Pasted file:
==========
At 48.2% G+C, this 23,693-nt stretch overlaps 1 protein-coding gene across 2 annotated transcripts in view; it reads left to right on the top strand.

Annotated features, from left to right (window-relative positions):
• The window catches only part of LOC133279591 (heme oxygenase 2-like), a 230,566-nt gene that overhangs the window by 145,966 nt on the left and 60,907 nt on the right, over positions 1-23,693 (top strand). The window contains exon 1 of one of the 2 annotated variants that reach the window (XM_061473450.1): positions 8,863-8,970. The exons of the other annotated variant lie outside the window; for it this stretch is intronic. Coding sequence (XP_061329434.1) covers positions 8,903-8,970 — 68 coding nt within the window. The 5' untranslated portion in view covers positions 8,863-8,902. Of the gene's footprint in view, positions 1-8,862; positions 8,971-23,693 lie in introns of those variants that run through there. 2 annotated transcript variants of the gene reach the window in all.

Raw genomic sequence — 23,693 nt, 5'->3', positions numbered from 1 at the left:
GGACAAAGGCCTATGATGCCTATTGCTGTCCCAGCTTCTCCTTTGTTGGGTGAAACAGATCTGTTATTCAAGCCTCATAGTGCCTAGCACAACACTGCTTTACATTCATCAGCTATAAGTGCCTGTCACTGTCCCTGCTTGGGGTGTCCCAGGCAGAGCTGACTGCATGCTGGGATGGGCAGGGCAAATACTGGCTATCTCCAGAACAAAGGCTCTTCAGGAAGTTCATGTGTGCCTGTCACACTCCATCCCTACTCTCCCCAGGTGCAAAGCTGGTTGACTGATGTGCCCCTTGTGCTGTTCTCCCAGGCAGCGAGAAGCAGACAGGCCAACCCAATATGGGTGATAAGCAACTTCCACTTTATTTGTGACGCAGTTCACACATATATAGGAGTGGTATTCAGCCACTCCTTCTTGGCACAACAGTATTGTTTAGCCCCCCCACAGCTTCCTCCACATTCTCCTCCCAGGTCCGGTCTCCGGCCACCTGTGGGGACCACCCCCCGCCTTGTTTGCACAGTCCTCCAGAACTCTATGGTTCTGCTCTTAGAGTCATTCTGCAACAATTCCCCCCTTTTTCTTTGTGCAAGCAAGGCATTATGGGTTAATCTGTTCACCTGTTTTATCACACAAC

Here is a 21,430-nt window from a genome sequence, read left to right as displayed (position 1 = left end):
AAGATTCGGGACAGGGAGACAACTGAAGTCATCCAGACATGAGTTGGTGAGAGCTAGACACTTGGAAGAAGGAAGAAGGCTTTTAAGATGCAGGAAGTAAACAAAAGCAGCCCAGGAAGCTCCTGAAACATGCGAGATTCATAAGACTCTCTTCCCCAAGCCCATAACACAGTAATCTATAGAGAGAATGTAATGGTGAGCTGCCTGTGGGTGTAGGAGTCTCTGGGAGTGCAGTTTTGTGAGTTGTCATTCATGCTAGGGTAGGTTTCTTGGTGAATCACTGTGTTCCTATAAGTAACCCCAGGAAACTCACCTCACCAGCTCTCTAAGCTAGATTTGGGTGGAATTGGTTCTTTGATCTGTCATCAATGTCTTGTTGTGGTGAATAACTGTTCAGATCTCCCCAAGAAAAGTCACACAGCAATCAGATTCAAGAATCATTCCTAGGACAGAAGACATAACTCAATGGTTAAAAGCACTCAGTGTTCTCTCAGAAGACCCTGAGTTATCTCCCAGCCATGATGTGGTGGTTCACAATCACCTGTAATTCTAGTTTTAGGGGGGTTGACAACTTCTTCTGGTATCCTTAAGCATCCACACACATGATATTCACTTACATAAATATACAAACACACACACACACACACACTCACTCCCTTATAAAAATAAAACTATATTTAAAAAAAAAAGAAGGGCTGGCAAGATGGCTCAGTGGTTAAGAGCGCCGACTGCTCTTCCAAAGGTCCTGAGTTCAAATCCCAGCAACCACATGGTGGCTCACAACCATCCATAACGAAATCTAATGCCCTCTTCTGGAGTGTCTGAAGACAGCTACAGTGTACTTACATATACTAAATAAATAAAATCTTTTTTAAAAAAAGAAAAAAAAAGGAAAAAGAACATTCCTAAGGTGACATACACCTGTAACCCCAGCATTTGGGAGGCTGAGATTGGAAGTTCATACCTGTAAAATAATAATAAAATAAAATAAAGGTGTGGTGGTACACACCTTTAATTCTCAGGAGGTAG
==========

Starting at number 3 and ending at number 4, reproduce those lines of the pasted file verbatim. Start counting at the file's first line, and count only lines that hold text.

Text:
• The window catches only part of LOC133279591 (heme oxygenase 2-like), a 230,566-nt gene that overhangs the window by 145,966 nt on the left and 60,907 nt on the right, over positions 1-23,693 (top strand). The window contains exon 1 of one of the 2 annotated variants that reach the window (XM_061473450.1): positions 8,863-8,970. The exons of the other annotated variant lie outside the window; for it this stretch is intronic. Coding sequence (XP_061329434.1) covers positions 8,903-8,970 — 68 coding nt within the window. The 5' untranslated portion in view covers positions 8,863-8,902. Of the gene's footprint in view, positions 1-8,862; positions 8,971-23,693 lie in introns of those variants that run through there. 2 annotated transcript variants of the gene reach the window in all.

Raw genomic sequence — 23,693 nt, 5'->3', positions numbered from 1 at the left: